Does it Hurt to Increase Your Credit Limit?

Does it Hurt to Increase Your Credit Limit? article image.
Dear Experian,

Does it hurt your credit score to increase your limit on your cards?

- MNB

Dear MNB,

Any time you make a change to your credit history you may see a temporary dip in credit scores. However, increasing your credit limits on your credit cards will not likely hurt, and can help, your credit scores in the long run.

How Balances and Credit Limits Affect Credit Scores

As long as you don't also increase your credit card balances, an increase in your credit limits should reduce your utilization rate, or balance-to-limit ratio. The lower your utilization rate, the better for your credit scores.

Your credit utilization rate, sometimes called your utilization ratio, is calculated by taking the total of all your credit card balances and dividing it by the total of all your credit card limits. Credit utilization is the second most important factor in credit scores, right after payment history.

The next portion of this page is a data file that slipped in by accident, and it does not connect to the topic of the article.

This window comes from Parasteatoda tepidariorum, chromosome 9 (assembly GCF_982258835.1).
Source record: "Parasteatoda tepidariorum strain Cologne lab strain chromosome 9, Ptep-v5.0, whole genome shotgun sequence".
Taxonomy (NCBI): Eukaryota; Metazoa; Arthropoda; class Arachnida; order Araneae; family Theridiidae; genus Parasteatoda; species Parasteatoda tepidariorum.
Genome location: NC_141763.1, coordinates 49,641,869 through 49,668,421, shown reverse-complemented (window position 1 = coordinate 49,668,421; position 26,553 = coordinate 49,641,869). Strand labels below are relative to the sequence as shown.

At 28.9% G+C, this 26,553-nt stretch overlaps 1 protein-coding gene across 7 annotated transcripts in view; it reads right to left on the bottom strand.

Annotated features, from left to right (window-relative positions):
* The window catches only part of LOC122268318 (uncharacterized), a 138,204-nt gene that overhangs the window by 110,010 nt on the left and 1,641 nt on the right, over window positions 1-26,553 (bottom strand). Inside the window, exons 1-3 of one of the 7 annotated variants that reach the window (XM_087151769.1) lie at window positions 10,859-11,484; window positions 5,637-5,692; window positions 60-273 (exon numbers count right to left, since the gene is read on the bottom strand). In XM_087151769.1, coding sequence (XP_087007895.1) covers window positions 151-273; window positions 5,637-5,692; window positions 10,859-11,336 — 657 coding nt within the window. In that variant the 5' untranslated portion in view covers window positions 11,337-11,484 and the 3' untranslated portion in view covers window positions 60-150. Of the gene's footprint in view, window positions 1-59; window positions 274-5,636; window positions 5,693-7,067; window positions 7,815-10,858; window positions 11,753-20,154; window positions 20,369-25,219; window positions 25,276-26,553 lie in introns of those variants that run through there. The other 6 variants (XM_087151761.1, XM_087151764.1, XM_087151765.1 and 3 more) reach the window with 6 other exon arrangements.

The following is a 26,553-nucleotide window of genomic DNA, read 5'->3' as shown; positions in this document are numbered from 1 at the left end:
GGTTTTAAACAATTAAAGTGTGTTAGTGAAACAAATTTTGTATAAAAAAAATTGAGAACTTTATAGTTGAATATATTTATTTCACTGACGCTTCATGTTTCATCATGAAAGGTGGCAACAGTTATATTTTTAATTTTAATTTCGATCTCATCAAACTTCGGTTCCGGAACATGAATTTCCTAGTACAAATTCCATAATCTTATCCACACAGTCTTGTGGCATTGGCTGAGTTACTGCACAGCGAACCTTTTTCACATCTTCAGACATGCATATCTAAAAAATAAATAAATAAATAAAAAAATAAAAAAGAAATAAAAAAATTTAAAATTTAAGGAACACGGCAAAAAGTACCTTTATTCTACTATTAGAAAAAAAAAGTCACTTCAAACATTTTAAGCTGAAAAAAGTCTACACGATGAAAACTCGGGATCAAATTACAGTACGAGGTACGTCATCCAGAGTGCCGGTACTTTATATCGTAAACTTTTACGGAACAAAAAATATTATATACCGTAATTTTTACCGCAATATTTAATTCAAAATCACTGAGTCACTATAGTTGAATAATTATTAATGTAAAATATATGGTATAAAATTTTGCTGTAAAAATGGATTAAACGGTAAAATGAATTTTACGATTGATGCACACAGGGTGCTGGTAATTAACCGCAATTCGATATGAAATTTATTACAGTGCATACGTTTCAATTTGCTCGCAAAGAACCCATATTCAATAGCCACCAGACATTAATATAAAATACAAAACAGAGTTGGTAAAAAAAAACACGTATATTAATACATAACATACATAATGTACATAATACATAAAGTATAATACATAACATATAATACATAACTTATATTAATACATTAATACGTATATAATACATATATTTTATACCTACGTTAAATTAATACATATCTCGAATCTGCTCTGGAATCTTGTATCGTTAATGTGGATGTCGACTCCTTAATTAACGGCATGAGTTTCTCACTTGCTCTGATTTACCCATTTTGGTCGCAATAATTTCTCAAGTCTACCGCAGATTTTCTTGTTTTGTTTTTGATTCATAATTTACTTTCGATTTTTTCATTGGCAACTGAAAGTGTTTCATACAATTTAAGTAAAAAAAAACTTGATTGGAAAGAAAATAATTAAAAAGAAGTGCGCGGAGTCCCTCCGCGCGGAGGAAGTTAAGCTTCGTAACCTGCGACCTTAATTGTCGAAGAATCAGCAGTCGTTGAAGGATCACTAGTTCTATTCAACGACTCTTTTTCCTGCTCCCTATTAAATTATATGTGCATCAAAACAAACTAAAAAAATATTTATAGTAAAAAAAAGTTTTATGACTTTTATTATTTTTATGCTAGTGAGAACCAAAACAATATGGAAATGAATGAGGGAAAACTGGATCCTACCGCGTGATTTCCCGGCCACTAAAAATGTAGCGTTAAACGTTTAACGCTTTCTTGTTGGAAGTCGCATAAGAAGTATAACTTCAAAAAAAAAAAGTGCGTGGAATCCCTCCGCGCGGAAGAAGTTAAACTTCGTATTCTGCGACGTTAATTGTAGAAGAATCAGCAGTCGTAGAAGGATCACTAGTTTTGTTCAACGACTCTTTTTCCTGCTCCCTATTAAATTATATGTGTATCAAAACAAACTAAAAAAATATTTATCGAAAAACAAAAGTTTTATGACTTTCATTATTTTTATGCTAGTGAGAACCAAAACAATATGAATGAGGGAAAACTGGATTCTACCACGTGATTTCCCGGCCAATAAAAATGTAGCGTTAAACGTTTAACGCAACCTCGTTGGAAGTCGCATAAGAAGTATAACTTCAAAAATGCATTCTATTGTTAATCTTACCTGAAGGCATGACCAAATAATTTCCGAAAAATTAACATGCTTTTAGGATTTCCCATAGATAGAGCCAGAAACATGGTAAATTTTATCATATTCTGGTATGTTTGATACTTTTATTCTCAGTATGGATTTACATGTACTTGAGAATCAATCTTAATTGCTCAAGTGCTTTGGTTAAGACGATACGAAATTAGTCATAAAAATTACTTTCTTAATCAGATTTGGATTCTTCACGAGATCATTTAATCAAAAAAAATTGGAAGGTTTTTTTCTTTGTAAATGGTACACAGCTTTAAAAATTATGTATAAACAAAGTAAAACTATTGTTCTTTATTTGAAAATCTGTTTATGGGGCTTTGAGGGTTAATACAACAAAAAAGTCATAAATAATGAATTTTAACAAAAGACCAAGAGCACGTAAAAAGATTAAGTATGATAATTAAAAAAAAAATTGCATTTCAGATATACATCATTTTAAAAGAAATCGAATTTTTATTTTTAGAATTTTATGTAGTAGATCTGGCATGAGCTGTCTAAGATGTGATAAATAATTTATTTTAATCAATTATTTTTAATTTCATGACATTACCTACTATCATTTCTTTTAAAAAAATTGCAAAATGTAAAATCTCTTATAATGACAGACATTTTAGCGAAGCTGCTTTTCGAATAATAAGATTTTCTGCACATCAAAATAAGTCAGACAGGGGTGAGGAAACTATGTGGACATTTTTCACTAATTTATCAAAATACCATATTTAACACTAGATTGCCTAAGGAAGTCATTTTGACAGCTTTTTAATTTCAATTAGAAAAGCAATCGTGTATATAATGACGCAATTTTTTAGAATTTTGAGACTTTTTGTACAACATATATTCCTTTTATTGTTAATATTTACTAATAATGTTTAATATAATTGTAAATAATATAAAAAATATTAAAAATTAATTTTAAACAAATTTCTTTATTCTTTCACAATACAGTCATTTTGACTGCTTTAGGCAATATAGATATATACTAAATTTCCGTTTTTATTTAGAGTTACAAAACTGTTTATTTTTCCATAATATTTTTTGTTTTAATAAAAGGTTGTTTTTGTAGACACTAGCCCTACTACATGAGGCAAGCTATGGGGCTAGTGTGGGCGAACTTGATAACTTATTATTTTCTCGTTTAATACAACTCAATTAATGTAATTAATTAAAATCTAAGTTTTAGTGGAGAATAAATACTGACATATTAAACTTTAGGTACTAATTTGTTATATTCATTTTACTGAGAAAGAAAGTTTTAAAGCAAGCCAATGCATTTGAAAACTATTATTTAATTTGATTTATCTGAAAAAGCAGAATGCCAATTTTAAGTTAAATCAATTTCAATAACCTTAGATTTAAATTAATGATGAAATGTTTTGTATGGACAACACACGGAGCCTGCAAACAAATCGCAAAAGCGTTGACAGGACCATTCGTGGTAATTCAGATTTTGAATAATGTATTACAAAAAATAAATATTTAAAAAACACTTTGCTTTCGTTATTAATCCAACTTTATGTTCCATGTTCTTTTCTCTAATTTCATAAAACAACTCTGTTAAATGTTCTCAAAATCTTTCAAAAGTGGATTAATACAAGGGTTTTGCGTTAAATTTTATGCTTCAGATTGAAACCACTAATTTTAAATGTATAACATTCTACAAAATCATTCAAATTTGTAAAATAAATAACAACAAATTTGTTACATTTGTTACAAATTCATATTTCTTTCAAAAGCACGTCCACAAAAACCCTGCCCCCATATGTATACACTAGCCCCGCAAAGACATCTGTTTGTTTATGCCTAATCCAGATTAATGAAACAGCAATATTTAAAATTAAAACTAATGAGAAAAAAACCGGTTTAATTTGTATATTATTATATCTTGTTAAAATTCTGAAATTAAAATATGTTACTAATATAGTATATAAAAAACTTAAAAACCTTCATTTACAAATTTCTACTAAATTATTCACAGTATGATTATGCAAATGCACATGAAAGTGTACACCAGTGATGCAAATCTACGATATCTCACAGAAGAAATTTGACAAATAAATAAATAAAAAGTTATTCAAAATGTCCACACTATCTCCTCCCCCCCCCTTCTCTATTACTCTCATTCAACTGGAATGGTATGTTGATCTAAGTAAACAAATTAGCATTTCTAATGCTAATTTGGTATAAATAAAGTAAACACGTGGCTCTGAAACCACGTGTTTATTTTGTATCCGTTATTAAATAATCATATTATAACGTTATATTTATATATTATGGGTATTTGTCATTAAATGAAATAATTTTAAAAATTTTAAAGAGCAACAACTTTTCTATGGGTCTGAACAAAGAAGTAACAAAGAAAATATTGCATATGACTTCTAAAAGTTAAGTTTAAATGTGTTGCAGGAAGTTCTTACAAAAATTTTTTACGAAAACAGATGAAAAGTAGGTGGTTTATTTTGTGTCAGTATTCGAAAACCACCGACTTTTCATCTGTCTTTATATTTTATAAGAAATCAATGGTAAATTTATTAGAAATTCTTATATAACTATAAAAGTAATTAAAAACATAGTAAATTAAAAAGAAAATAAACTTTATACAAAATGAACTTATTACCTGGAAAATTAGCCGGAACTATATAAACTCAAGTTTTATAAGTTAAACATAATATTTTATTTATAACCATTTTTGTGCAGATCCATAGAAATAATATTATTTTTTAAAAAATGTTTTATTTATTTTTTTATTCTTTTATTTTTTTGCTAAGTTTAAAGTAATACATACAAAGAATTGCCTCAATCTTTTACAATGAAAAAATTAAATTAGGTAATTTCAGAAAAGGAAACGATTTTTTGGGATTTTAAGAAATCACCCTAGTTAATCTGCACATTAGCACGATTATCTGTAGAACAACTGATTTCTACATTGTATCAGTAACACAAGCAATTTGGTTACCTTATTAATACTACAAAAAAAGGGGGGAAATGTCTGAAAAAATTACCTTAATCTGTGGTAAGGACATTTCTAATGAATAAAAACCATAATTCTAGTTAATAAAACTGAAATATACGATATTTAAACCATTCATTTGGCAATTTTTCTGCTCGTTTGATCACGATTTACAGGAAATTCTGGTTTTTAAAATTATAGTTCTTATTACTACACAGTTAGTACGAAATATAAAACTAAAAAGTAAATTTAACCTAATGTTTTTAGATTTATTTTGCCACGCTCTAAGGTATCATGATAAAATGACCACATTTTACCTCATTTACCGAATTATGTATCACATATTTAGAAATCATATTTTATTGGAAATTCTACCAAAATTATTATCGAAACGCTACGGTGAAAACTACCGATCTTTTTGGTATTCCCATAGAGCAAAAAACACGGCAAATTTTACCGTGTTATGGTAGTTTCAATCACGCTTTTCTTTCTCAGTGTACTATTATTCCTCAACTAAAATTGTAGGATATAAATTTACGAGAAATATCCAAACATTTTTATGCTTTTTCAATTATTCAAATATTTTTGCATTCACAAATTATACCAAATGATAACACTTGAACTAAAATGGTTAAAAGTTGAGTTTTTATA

Why Changes to Your Credit History Can Cause a Dip in Scores

Any time you make a change to your credit history, such as opening a new account or increasing your credit limit, it's possible to see a temporary dip in credit scores until your credit report stabilizes.

Asking your lender to increase your credit limit could result in a hard inquiry on your credit report. Although inquiries have a minimal impact on credit scores, applying for an increase on multiple accounts within a short period of time may result in multiple inquiries being added to your credit history, which could cause a temporary decline in your scores.

However, the longer ago an inquiry occurred, the less impact it will have. Generally, after a few payment periods credit scores rebound because there is no new account representing additional debt.

Keeping your credit card balances low and making all your payments on time are the keys to having good credit scores, with or without that credit line increase.

Thanks for asking,
Jennifer White, Consumer Education Specialist

This question came from a recent Periscope session we hosted.

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